The earlier an individual can stop self-medicating, the better the outcome.
Self-medicating poses many potential significant risks. Depending on which drug is used, the substance can negatively interfere with an individual’s prescription medication, the side effects of which can range from mild to severe. Self-medicating can also cause increased psychiatric problems, suicidal behavior, and an adverse effect on familial and social relationships. Genetic susceptibility or childhood trauma can increase the likelihood of this occurring. Physical health issues, overdose, and premature death are all possible to occur from self-medicating as well.
Anxiety and depression symptoms may become aggravated if not treated soon enough. Physical health can also begin to decline. Work is usually disrupted due to a lack of concentration. Not only is an individual’s immediate circle affected, but society is also. While employers suffer from a lack of production, businesses struggle.
Economic difficulties can adversely affect families, and the vicious cycle continues. While many believe their actions only concern them as an individual, they actually have widespread consequences.
How Do You Know if You’re Self-Medicating?
If you regularly turn to substances to alleviate pain or elevate your mood, you are most likely self-medicating. Look out for these signs to know if you need to seek help:
- Your substance use is causing more problems than it alleviates
- Your family and friends are concerned about your substance use
- You are drinking more or taking more drugs to feel a sense of relief
It’s essential to understand that self-medicating only provides temporary relief, and the consequences can be long-term.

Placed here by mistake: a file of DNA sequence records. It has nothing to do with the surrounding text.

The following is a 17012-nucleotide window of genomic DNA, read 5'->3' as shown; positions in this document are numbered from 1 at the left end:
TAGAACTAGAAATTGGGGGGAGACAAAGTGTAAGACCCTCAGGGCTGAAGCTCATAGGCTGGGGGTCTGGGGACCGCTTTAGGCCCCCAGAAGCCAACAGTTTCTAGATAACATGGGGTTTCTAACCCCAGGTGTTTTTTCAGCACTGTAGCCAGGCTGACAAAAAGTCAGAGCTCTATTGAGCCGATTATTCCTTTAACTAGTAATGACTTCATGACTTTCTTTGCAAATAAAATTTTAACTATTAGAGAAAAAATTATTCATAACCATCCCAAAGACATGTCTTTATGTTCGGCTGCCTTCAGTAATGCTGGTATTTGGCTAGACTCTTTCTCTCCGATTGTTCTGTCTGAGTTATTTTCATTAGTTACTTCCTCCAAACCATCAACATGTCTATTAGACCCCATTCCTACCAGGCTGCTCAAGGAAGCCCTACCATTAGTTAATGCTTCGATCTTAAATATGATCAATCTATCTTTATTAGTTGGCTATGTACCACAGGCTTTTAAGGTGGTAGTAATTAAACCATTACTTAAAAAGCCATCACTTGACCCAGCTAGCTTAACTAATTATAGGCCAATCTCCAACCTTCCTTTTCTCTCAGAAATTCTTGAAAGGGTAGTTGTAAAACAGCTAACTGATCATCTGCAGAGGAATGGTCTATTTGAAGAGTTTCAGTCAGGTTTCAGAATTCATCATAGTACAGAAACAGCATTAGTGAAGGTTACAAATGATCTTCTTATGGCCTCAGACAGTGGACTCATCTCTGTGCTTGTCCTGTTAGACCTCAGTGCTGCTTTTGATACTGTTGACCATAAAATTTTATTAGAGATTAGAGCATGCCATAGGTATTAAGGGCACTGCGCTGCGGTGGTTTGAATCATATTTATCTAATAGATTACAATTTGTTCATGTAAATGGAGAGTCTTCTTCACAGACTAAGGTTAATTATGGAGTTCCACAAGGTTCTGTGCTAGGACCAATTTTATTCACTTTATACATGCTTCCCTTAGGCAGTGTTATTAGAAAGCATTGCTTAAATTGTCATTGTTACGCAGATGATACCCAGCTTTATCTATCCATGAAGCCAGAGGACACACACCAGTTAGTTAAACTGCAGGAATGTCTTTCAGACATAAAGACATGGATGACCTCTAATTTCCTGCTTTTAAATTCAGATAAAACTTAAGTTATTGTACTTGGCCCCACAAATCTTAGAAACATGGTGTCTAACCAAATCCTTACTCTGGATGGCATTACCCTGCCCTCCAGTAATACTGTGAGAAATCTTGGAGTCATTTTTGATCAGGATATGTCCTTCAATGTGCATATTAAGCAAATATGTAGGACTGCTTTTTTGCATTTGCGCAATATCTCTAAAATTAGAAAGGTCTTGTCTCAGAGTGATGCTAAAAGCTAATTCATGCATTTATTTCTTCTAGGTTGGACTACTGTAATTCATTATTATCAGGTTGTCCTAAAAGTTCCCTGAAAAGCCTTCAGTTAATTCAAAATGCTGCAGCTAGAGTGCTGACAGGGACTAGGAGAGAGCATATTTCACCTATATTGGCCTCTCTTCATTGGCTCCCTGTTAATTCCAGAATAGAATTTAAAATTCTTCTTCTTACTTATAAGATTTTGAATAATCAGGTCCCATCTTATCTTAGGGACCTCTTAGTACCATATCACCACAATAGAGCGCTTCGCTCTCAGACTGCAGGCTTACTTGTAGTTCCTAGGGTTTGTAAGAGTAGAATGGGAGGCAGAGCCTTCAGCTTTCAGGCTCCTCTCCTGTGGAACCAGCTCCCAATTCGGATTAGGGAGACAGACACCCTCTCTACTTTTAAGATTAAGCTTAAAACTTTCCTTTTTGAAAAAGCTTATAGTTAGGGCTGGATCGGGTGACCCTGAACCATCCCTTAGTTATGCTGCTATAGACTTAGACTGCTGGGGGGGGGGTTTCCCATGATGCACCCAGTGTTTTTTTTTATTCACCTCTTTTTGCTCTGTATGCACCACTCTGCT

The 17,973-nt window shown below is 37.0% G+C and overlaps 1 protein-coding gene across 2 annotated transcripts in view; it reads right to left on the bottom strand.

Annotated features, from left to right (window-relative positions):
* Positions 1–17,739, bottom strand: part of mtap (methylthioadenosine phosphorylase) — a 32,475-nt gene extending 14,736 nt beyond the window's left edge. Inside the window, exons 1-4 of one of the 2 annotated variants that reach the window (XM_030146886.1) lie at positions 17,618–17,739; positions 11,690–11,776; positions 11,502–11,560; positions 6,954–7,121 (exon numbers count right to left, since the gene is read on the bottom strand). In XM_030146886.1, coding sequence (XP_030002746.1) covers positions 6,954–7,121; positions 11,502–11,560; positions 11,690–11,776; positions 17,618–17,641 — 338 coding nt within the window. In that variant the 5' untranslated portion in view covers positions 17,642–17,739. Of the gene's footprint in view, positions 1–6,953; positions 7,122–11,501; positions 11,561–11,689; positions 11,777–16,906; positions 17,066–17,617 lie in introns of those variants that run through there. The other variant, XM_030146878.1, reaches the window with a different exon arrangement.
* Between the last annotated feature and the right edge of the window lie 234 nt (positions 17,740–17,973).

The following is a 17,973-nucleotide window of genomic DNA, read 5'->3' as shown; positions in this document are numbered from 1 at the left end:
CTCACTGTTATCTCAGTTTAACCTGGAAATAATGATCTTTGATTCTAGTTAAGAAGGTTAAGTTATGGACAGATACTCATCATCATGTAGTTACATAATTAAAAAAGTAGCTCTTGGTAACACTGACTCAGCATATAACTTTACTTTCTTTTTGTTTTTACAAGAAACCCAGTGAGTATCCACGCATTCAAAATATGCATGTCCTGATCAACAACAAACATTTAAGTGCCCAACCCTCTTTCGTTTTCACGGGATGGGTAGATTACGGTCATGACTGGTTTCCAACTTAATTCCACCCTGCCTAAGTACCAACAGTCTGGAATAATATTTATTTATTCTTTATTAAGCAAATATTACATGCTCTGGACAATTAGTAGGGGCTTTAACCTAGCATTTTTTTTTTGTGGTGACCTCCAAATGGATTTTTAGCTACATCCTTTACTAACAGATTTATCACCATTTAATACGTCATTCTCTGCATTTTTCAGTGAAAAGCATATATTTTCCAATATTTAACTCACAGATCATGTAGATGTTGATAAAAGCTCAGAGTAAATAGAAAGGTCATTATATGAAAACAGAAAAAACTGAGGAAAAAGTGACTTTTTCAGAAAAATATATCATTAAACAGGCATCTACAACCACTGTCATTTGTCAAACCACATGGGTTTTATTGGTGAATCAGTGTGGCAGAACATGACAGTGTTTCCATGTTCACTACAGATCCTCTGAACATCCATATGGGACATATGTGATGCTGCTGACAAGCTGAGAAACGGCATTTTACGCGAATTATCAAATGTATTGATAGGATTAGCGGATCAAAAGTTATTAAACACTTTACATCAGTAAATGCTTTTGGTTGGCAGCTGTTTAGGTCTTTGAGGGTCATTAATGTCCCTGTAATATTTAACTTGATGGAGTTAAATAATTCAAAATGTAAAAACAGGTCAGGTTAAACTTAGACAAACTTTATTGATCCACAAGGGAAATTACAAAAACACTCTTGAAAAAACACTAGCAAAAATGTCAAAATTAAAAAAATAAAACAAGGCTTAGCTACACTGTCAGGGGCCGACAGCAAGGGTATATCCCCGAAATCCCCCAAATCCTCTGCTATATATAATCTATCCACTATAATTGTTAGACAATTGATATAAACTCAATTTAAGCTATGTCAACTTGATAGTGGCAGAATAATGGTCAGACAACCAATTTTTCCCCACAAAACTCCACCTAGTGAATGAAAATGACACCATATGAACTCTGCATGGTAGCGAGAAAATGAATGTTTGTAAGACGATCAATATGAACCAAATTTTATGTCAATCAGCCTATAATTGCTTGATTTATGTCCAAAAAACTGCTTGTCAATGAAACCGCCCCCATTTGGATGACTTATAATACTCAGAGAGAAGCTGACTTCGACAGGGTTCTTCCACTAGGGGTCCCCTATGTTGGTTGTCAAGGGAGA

A Way Out from Self-Medication
If you are currently using drugs or alcohol for relief from anxiety or depression, it’s important to understand there are healthier ways to alleviate the feelings associated with these disorders.
One thing you can do is talk to a licensed professional regarding your mental health concerns. Medication may be prescribed if the clinician believes it will help. Alternative medications that are non-habit forming can be prescribed, such as selective serotonin reuptake inhibitors (SSRIs) and beta-blockers. A suitable treatment plan can be developed and tailored to your needs.
Of course, such medications should only be taken as directed. Before taking other drugs in conjunction with such medication, it’s crucial to get advice from your doctor.
Self-medicating is never the answer, and there is help available to adequately address your individual mental health needs. Life has its many trials and dealing with anxiety and/or depression can make it even more taxing. However, it’s imperative that you let a mental health professional help you manage the symptoms of these disorders.
There is light at the end of the tunnel.